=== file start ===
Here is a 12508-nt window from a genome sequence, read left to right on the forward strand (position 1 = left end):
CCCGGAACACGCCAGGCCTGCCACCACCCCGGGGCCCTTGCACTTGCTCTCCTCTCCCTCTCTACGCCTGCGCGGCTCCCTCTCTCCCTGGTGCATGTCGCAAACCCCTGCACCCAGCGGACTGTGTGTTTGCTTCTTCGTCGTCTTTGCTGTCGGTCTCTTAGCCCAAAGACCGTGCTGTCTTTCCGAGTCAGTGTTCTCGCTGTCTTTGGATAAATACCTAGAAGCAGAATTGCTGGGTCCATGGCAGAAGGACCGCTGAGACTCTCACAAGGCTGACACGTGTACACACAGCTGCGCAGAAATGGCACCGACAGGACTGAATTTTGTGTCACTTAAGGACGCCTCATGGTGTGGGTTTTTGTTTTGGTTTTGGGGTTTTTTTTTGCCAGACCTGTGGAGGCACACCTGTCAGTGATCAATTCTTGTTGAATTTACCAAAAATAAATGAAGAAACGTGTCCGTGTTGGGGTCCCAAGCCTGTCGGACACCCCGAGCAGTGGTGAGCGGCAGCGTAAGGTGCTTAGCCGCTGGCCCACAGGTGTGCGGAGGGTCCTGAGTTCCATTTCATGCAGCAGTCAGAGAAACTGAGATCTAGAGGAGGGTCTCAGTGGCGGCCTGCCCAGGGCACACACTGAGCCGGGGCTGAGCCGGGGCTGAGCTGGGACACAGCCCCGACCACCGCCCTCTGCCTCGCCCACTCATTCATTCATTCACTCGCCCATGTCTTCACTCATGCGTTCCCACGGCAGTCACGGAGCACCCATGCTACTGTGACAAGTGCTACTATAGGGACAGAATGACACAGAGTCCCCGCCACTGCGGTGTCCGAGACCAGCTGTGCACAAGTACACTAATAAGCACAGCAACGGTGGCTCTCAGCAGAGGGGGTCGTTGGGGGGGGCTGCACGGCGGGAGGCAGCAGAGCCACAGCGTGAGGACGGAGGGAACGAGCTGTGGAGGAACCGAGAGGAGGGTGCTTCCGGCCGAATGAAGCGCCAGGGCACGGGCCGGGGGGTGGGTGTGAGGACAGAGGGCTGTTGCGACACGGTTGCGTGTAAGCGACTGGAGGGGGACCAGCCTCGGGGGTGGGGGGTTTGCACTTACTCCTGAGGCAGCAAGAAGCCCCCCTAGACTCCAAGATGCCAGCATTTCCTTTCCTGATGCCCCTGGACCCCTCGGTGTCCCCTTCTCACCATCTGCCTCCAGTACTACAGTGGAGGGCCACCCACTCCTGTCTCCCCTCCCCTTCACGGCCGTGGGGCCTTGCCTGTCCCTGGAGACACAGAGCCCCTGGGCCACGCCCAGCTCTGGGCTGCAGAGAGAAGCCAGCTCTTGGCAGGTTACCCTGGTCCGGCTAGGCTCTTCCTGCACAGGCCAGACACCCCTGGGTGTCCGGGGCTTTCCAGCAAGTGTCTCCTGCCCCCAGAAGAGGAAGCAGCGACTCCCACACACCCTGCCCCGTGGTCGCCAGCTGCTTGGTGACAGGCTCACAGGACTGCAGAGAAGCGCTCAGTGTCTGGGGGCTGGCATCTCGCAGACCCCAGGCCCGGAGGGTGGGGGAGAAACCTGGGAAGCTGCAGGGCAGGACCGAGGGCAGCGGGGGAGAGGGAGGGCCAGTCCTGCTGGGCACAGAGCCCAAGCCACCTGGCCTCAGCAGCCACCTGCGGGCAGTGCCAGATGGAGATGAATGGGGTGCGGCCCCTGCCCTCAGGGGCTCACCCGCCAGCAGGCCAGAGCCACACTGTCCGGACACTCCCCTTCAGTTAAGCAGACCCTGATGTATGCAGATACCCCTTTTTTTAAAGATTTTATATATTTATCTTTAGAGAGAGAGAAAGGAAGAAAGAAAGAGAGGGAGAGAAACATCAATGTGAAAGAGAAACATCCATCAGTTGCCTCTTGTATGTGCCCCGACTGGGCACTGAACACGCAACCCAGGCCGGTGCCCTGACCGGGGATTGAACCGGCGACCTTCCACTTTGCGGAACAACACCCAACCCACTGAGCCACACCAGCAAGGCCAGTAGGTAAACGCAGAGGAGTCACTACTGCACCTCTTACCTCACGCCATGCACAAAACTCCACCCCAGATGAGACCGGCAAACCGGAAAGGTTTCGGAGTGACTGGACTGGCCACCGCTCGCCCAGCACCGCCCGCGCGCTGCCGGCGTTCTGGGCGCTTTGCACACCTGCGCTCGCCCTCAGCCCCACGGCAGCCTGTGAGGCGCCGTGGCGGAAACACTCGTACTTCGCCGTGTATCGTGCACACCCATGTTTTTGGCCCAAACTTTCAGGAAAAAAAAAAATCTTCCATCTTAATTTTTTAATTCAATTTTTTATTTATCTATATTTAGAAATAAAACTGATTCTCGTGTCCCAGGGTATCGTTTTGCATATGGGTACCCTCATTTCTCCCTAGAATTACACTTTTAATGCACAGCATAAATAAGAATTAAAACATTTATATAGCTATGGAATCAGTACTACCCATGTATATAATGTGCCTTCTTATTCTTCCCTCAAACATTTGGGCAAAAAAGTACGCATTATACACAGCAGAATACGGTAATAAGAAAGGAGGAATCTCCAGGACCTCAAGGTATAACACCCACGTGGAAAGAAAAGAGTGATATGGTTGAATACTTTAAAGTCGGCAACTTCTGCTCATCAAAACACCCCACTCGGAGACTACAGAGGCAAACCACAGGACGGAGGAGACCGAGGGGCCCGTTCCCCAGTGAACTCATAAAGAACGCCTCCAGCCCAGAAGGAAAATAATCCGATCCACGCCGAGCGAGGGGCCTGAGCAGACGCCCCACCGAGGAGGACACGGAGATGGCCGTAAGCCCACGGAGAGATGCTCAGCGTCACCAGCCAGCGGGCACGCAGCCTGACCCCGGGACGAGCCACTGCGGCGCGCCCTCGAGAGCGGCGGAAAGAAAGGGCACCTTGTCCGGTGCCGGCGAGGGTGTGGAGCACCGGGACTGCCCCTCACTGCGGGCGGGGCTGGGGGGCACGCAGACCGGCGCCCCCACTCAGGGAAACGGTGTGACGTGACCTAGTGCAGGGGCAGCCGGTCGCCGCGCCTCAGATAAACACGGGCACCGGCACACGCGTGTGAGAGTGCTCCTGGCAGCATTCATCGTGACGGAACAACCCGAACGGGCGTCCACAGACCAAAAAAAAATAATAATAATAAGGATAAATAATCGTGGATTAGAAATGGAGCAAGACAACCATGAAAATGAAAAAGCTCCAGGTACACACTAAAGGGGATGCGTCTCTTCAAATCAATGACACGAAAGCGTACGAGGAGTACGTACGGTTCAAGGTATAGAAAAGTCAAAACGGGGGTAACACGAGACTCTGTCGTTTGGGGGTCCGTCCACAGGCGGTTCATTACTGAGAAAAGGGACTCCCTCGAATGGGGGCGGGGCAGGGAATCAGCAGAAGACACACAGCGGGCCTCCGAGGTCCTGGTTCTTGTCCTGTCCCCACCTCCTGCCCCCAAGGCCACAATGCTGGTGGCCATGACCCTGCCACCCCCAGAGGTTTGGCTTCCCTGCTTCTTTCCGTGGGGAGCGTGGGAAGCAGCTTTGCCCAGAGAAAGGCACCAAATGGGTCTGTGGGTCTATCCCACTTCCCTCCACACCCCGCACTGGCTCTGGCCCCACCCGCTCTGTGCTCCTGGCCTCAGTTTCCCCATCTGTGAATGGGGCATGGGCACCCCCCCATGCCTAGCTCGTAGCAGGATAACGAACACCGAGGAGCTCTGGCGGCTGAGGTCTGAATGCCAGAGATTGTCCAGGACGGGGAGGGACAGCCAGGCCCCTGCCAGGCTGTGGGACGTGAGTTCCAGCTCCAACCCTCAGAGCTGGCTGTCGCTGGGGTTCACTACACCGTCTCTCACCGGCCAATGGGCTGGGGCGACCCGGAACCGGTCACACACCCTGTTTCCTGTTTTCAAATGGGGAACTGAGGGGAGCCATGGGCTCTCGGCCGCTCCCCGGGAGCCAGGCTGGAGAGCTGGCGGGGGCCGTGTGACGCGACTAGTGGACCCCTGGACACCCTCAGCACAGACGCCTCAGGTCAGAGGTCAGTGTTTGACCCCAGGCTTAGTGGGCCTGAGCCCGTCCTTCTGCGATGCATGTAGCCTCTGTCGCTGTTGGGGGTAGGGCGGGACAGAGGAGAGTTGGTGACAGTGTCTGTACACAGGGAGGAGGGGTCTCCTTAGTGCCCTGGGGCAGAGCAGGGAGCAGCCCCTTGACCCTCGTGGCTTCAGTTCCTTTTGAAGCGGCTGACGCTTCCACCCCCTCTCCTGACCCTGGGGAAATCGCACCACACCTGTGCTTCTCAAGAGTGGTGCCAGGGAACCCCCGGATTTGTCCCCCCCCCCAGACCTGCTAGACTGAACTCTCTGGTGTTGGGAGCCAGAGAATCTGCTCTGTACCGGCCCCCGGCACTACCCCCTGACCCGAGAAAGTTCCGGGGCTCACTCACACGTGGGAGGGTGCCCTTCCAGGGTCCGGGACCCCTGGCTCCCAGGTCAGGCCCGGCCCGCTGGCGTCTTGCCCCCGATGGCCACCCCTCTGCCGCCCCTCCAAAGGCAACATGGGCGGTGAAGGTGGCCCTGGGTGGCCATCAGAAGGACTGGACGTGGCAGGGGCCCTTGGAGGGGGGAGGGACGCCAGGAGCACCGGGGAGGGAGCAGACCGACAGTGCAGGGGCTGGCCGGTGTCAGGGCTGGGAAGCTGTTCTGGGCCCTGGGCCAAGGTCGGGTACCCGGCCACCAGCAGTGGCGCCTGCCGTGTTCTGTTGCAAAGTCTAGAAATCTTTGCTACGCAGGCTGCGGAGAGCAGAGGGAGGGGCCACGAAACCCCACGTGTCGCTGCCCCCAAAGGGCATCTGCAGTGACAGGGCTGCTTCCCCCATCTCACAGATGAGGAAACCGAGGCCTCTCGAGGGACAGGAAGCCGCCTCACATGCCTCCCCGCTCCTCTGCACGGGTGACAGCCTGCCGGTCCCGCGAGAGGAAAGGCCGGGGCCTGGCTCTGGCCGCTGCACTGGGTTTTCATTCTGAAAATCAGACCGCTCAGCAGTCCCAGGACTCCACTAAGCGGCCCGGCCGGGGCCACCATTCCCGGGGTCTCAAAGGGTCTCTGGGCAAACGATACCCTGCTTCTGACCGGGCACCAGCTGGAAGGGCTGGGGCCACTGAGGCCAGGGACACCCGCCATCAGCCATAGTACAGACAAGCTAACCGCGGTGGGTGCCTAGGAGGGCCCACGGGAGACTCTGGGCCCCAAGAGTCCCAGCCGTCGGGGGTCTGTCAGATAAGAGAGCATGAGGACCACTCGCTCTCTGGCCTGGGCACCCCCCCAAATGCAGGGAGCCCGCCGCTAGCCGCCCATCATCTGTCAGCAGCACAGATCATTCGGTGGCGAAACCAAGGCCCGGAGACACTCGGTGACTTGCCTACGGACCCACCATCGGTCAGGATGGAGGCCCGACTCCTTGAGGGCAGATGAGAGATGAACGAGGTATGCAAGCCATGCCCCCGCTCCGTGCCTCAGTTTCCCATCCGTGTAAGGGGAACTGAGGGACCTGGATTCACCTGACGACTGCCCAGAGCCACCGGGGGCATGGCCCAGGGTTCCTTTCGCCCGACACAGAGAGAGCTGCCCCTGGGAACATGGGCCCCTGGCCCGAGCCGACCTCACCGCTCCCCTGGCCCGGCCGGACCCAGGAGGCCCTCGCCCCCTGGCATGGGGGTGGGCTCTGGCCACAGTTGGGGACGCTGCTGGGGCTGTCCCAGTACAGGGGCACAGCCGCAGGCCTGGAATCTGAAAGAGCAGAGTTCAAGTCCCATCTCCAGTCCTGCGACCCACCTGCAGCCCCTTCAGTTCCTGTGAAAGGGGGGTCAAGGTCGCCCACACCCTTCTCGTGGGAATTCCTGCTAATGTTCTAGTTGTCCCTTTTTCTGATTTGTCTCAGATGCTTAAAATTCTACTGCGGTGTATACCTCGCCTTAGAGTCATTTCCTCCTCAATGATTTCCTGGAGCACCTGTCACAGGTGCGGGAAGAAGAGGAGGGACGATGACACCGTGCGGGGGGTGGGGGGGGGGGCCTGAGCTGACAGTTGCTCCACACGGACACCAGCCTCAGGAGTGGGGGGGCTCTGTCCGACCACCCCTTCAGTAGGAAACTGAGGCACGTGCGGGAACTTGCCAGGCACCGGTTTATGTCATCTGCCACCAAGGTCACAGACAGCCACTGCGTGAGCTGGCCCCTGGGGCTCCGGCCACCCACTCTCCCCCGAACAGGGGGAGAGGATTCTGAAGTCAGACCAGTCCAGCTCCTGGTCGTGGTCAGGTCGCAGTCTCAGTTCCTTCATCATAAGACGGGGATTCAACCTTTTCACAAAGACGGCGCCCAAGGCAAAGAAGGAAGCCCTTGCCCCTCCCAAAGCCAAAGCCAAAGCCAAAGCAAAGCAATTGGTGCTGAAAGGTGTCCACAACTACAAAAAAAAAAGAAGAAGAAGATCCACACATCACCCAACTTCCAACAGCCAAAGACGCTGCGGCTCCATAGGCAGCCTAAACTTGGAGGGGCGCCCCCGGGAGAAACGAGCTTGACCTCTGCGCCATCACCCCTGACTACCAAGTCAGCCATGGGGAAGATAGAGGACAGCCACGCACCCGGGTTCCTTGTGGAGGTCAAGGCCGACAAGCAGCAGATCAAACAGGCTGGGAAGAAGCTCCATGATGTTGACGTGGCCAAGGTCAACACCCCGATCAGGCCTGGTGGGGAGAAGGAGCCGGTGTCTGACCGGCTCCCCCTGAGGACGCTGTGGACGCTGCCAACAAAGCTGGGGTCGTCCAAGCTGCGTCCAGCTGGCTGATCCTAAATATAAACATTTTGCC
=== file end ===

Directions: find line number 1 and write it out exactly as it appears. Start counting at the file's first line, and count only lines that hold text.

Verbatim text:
Here is a 12508-nt window from a genome sequence, read left to right on the forward strand (position 1 = left end):